While several biology techniques have undergone significant technical advances that have allowed their high-throughput implementation, assessing the resistance levels of plant varieties to microbial pathogens remains an arduous and time-consuming task. In response to this, Pujara and collaborators took advantage of the naturally occurring luminescence of a deep-sea shrimp to engineer a light-producing bacterial reporter that allows the quantification of plant resistance levels through imaging.
The Nanoluc luciferase (NL) from Oplophorus gracilirostris is a small protein characterized by its high stability and strong brightness. The researchers exploited these features to produce a light-emitting bacterial strain from the Pseudomonas syringae species, a plant pathogen. Because plant pathogens reproduce at a higher pace in susceptible compared to resistant hosts, susceptible plants were expected to produce more light when infected with a controlled amount of the luminescent pathogen.
This novel quantification method was compared with conventional culture-based techniques, showing a high correlation between the outcomes of both approaches, indicating the robustness of the newly developed tool and the potential of this technology for other uses and applications.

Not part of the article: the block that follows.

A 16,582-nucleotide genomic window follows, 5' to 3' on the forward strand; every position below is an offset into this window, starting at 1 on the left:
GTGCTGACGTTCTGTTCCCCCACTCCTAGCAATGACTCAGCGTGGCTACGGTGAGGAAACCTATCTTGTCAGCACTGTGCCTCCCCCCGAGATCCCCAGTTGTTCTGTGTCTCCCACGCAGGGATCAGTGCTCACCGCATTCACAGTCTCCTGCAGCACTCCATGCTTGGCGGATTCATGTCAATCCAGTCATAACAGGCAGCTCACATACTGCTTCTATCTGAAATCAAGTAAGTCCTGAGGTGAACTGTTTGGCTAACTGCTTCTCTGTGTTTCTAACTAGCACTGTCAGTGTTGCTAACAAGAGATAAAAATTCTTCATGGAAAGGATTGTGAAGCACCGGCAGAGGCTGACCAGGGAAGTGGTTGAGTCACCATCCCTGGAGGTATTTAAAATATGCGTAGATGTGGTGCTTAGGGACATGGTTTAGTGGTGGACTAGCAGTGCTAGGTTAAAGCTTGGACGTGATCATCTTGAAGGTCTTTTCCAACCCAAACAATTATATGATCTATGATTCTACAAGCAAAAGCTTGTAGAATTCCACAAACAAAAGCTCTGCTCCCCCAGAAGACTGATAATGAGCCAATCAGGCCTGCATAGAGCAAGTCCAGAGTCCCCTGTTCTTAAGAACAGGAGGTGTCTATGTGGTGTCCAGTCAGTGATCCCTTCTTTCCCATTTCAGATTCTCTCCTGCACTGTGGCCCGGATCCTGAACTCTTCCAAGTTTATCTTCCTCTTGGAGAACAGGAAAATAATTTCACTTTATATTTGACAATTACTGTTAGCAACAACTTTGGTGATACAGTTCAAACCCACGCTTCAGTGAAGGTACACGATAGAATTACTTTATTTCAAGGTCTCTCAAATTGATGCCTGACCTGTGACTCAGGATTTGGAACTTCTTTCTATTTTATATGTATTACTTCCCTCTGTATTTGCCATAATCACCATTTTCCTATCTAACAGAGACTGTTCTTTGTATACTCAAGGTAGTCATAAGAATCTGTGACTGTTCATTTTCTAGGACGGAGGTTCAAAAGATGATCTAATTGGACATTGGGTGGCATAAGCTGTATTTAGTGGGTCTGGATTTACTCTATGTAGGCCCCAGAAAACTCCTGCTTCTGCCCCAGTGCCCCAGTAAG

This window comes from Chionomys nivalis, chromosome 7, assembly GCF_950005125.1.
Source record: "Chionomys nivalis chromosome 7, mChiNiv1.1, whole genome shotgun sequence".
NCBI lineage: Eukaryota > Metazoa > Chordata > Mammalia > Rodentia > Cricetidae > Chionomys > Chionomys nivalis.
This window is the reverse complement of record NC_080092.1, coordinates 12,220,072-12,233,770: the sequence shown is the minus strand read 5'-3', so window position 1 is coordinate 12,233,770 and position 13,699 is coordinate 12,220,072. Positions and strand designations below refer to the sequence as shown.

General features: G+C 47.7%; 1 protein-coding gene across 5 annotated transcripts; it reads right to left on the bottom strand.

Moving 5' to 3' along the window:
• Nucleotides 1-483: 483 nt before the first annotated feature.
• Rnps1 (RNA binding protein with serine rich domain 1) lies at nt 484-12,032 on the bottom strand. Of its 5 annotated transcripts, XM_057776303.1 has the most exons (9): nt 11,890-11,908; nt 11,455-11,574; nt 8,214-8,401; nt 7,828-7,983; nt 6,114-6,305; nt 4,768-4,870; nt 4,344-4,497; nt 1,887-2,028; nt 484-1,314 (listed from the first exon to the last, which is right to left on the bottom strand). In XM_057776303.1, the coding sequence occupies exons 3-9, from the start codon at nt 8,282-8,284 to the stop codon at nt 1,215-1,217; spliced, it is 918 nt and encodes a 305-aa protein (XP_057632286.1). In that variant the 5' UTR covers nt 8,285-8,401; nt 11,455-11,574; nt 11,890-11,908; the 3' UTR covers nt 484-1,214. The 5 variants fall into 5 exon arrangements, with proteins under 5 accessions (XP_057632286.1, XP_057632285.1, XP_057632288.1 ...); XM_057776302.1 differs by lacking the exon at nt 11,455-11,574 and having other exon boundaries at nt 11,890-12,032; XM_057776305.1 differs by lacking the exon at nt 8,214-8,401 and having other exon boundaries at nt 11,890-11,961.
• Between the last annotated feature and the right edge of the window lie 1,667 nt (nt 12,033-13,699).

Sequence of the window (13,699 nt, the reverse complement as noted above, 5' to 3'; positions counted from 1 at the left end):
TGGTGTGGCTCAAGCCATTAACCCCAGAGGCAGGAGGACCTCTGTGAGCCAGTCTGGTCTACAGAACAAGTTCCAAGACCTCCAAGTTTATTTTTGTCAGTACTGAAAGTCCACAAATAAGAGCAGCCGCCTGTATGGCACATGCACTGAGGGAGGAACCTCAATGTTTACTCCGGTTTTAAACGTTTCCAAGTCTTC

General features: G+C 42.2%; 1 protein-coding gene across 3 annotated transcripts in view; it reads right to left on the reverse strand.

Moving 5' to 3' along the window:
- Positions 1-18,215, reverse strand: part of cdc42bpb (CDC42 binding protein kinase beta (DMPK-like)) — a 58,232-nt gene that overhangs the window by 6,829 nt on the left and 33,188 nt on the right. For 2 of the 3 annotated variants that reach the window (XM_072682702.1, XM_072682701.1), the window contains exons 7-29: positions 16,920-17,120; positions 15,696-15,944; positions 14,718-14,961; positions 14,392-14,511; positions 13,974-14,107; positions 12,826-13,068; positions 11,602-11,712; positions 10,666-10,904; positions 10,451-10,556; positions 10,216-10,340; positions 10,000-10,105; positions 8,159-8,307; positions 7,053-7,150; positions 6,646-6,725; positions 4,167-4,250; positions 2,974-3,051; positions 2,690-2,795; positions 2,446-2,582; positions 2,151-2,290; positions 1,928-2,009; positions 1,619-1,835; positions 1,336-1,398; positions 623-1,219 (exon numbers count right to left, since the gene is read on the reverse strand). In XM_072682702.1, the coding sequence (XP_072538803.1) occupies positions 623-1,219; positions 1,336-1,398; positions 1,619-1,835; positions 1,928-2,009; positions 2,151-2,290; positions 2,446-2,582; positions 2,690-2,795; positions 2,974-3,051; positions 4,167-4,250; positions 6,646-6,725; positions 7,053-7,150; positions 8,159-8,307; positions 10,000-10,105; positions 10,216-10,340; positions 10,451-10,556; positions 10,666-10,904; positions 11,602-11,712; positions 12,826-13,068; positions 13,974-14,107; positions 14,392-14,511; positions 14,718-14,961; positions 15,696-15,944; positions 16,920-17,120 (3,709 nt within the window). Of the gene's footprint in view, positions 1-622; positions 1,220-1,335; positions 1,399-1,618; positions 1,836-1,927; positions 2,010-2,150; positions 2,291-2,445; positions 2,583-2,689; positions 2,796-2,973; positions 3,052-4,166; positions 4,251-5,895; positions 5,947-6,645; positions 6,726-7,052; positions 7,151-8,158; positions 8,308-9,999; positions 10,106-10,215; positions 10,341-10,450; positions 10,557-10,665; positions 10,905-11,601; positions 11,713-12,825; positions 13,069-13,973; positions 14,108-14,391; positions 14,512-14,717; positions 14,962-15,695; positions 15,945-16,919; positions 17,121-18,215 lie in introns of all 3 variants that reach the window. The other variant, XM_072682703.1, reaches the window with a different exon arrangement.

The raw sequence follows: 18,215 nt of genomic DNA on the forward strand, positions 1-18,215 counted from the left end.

"Our high throughput imaging-based resistance assay will provide plant pathologists and breeders with a long-sought tool to screen an unprecedented number of plants to identify resistance traits that could fight a potential future pandemic," explained Hong-Gu Kang, the researcher leading this project.
Read more about this technical advance in the fully open access MPMI journal. This article has been through peer-review but has not yet been edited and formatted.
Read the complete article at www.eurekalert.org.